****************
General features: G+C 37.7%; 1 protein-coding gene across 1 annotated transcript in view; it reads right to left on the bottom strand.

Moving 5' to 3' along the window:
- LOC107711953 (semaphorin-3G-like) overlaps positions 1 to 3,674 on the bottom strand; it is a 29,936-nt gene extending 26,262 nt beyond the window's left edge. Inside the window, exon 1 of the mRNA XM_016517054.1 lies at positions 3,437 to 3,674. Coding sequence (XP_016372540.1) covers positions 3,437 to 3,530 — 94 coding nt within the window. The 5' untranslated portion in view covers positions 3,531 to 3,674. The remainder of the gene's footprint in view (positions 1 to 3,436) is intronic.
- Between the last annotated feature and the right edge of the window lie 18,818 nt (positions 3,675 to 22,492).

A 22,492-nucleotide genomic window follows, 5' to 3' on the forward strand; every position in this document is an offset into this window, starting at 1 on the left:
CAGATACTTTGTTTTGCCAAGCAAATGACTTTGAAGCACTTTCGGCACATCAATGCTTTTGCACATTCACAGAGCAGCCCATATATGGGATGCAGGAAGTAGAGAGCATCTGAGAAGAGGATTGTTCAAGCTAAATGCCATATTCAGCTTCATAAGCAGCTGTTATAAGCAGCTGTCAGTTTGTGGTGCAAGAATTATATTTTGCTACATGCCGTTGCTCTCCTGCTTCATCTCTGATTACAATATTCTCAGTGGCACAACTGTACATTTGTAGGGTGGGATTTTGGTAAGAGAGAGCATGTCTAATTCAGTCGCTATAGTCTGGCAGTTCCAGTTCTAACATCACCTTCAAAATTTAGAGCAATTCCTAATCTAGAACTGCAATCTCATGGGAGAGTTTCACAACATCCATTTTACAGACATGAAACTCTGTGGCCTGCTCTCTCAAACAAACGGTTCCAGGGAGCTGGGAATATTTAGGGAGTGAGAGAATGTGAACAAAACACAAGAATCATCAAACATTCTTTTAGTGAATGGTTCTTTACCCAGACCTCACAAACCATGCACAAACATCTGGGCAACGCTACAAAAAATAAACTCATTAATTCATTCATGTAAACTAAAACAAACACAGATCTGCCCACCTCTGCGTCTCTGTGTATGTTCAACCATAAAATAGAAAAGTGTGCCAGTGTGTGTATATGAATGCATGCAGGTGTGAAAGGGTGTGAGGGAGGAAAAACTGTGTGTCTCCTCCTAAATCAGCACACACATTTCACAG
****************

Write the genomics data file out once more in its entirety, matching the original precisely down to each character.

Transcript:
General features: G+C 37.7%; 1 protein-coding gene across 1 annotated transcript in view; it reads right to left on the bottom strand.

Moving 5' to 3' along the window:
- LOC107711953 (semaphorin-3G-like) overlaps positions 1 to 3,674 on the bottom strand; it is a 29,936-nt gene extending 26,262 nt beyond the window's left edge. Inside the window, exon 1 of the mRNA XM_016517054.1 lies at positions 3,437 to 3,674. Coding sequence (XP_016372540.1) covers positions 3,437 to 3,530 — 94 coding nt within the window. The 5' untranslated portion in view covers positions 3,531 to 3,674. The remainder of the gene's footprint in view (positions 1 to 3,436) is intronic.
- Between the last annotated feature and the right edge of the window lie 18,818 nt (positions 3,675 to 22,492).

A 22,492-nucleotide genomic window follows, 5' to 3' on the forward strand; every position in this document is an offset into this window, starting at 1 on the left:
CAGATACTTTGTTTTGCCAAGCAAATGACTTTGAAGCACTTTCGGCACATCAATGCTTTTGCACATTCACAGAGCAGCCCATATATGGGATGCAGGAAGTAGAGAGCATCTGAGAAGAGGATTGTTCAAGCTAAATGCCATATTCAGCTTCATAAGCAGCTGTTATAAGCAGCTGTCAGTTTGTGGTGCAAGAATTATATTTTGCTACATGCCGTTGCTCTCCTGCTTCATCTCTGATTACAATATTCTCAGTGGCACAACTGTACATTTGTAGGGTGGGATTTTGGTAAGAGAGAGCATGTCTAATTCAGTCGCTATAGTCTGGCAGTTCCAGTTCTAACATCACCTTCAAAATTTAGAGCAATTCCTAATCTAGAACTGCAATCTCATGGGAGAGTTTCACAACATCCATTTTACAGACATGAAACTCTGTGGCCTGCTCTCTCAAACAAACGGTTCCAGGGAGCTGGGAATATTTAGGGAGTGAGAGAATGTGAACAAAACACAAGAATCATCAAACATTCTTTTAGTGAATGGTTCTTTACCCAGACCTCACAAACCATGCACAAACATCTGGGCAACGCTACAAAAAATAAACTCATTAATTCATTCATGTAAACTAAAACAAACACAGATCTGCCCACCTCTGCGTCTCTGTGTATGTTCAACCATAAAATAGAAAAGTGTGCCAGTGTGTGTATATGAATGCATGCAGGTGTGAAAGGGTGTGAGGGAGGAAAAACTGTGTGTCTCCTCCTAAATCAGCACACACATTTCACAG